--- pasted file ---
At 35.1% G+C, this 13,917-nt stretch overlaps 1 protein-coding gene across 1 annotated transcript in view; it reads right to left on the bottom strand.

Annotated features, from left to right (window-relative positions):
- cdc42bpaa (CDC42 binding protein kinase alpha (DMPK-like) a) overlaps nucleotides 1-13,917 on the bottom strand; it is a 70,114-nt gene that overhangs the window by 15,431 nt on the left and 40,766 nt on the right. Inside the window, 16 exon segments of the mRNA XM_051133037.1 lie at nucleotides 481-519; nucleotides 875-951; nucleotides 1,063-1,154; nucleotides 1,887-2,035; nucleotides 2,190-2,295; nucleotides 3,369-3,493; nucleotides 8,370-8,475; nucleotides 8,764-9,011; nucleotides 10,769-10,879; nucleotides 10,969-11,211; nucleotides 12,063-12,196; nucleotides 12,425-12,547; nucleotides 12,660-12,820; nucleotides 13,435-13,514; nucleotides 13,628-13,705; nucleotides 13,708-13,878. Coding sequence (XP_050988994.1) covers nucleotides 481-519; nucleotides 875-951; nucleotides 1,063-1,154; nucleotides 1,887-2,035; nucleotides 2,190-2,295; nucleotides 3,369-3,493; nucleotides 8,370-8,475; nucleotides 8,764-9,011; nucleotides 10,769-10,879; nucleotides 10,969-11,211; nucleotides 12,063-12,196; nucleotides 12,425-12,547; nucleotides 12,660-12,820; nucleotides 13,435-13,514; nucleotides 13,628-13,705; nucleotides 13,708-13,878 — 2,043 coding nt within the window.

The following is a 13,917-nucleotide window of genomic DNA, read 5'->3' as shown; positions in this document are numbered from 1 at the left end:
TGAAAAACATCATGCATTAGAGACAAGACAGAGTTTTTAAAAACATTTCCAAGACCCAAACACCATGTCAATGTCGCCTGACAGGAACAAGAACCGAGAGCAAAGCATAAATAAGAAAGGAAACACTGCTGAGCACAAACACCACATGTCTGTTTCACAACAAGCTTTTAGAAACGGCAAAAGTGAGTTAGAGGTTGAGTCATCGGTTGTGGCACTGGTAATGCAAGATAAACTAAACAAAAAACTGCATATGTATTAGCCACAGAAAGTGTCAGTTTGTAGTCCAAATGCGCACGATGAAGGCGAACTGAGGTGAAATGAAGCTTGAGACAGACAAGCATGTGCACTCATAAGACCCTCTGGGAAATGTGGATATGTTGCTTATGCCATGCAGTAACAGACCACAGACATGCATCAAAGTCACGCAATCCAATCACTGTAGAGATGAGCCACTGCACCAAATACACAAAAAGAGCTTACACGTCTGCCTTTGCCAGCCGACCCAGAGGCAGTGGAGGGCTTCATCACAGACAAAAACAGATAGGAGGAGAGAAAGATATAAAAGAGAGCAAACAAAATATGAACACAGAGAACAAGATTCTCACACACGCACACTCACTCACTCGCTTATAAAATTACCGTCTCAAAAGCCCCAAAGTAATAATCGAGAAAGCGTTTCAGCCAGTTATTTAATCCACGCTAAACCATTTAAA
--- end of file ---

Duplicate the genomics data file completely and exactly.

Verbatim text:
At 35.1% G+C, this 13,917-nt stretch overlaps 1 protein-coding gene across 1 annotated transcript in view; it reads right to left on the bottom strand.

Annotated features, from left to right (window-relative positions):
- cdc42bpaa (CDC42 binding protein kinase alpha (DMPK-like) a) overlaps nucleotides 1-13,917 on the bottom strand; it is a 70,114-nt gene that overhangs the window by 15,431 nt on the left and 40,766 nt on the right. Inside the window, 16 exon segments of the mRNA XM_051133037.1 lie at nucleotides 481-519; nucleotides 875-951; nucleotides 1,063-1,154; nucleotides 1,887-2,035; nucleotides 2,190-2,295; nucleotides 3,369-3,493; nucleotides 8,370-8,475; nucleotides 8,764-9,011; nucleotides 10,769-10,879; nucleotides 10,969-11,211; nucleotides 12,063-12,196; nucleotides 12,425-12,547; nucleotides 12,660-12,820; nucleotides 13,435-13,514; nucleotides 13,628-13,705; nucleotides 13,708-13,878. Coding sequence (XP_050988994.1) covers nucleotides 481-519; nucleotides 875-951; nucleotides 1,063-1,154; nucleotides 1,887-2,035; nucleotides 2,190-2,295; nucleotides 3,369-3,493; nucleotides 8,370-8,475; nucleotides 8,764-9,011; nucleotides 10,769-10,879; nucleotides 10,969-11,211; nucleotides 12,063-12,196; nucleotides 12,425-12,547; nucleotides 12,660-12,820; nucleotides 13,435-13,514; nucleotides 13,628-13,705; nucleotides 13,708-13,878 — 2,043 coding nt within the window.

The following is a 13,917-nucleotide window of genomic DNA, read 5'->3' as shown; positions in this document are numbered from 1 at the left end:
TGAAAAACATCATGCATTAGAGACAAGACAGAGTTTTTAAAAACATTTCCAAGACCCAAACACCATGTCAATGTCGCCTGACAGGAACAAGAACCGAGAGCAAAGCATAAATAAGAAAGGAAACACTGCTGAGCACAAACACCACATGTCTGTTTCACAACAAGCTTTTAGAAACGGCAAAAGTGAGTTAGAGGTTGAGTCATCGGTTGTGGCACTGGTAATGCAAGATAAACTAAACAAAAAACTGCATATGTATTAGCCACAGAAAGTGTCAGTTTGTAGTCCAAATGCGCACGATGAAGGCGAACTGAGGTGAAATGAAGCTTGAGACAGACAAGCATGTGCACTCATAAGACCCTCTGGGAAATGTGGATATGTTGCTTATGCCATGCAGTAACAGACCACAGACATGCATCAAAGTCACGCAATCCAATCACTGTAGAGATGAGCCACTGCACCAAATACACAAAAAGAGCTTACACGTCTGCCTTTGCCAGCCGACCCAGAGGCAGTGGAGGGCTTCATCACAGACAAAAACAGATAGGAGGAGAGAAAGATATAAAAGAGAGCAAACAAAATATGAACACAGAGAACAAGATTCTCACACACGCACACTCACTCACTCGCTTATAAAATTACCGTCTCAAAAGCCCCAAAGTAATAATCGAGAAAGCGTTTCAGCCAGTTATTTAATCCACGCTAAACCATTTAAA